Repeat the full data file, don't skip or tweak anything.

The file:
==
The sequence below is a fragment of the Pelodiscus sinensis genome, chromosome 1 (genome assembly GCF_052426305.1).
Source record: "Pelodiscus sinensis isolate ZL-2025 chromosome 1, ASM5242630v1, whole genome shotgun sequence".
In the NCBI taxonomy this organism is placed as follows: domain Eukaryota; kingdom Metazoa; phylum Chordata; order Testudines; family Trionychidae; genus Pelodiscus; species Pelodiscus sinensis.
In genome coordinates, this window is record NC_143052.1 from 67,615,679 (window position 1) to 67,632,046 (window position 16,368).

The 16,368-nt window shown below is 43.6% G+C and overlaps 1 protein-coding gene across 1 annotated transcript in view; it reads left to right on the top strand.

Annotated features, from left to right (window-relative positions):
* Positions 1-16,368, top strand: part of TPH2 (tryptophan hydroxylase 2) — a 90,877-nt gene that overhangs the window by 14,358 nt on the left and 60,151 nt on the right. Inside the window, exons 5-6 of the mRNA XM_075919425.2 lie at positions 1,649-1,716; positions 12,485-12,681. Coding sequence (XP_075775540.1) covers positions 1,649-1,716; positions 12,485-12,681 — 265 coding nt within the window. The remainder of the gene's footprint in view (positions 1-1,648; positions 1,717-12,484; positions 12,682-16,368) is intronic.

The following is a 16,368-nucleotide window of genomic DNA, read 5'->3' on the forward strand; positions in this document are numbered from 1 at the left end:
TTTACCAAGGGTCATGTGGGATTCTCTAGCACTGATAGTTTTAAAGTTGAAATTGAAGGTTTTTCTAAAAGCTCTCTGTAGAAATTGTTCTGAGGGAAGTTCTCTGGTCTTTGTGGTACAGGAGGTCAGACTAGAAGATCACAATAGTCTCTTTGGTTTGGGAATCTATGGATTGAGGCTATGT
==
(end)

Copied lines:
The sequence below is a fragment of the Pelodiscus sinensis genome, chromosome 1 (genome assembly GCF_052426305.1).
Source record: "Pelodiscus sinensis isolate ZL-2025 chromosome 1, ASM5242630v1, whole genome shotgun sequence".
In the NCBI taxonomy this organism is placed as follows: domain Eukaryota; kingdom Metazoa; phylum Chordata; order Testudines; family Trionychidae; genus Pelodiscus; species Pelodiscus sinensis.
In genome coordinates, this window is record NC_143052.1 from 67,615,679 (window position 1) to 67,632,046 (window position 16,368).

The 16,368-nt window shown below is 43.6% G+C and overlaps 1 protein-coding gene across 1 annotated transcript in view; it reads left to right on the top strand.

Annotated features, from left to right (window-relative positions):
* Positions 1-16,368, top strand: part of TPH2 (tryptophan hydroxylase 2) — a 90,877-nt gene that overhangs the window by 14,358 nt on the left and 60,151 nt on the right. Inside the window, exons 5-6 of the mRNA XM_075919425.2 lie at positions 1,649-1,716; positions 12,485-12,681. Coding sequence (XP_075775540.1) covers positions 1,649-1,716; positions 12,485-12,681 — 265 coding nt within the window. The remainder of the gene's footprint in view (positions 1-1,648; positions 1,717-12,484; positions 12,682-16,368) is intronic.

The following is a 16,368-nucleotide window of genomic DNA, read 5'->3' on the forward strand; positions in this document are numbered from 1 at the left end:
TTTACCAAGGGTCATGTGGGATTCTCTAGCACTGATAGTTTTAAAGTTGAAATTGAAGGTTTTTCTAAAAGCTCTCTGTAGAAATTGTTCTGAGGGAAGTTCTCTGGTCTTTGTGGTACAGGAGGTCAGACTAGAAGATCACAATAGTCTCTTTGGTTTGGGAATCTATGGATTGAGGCTATGT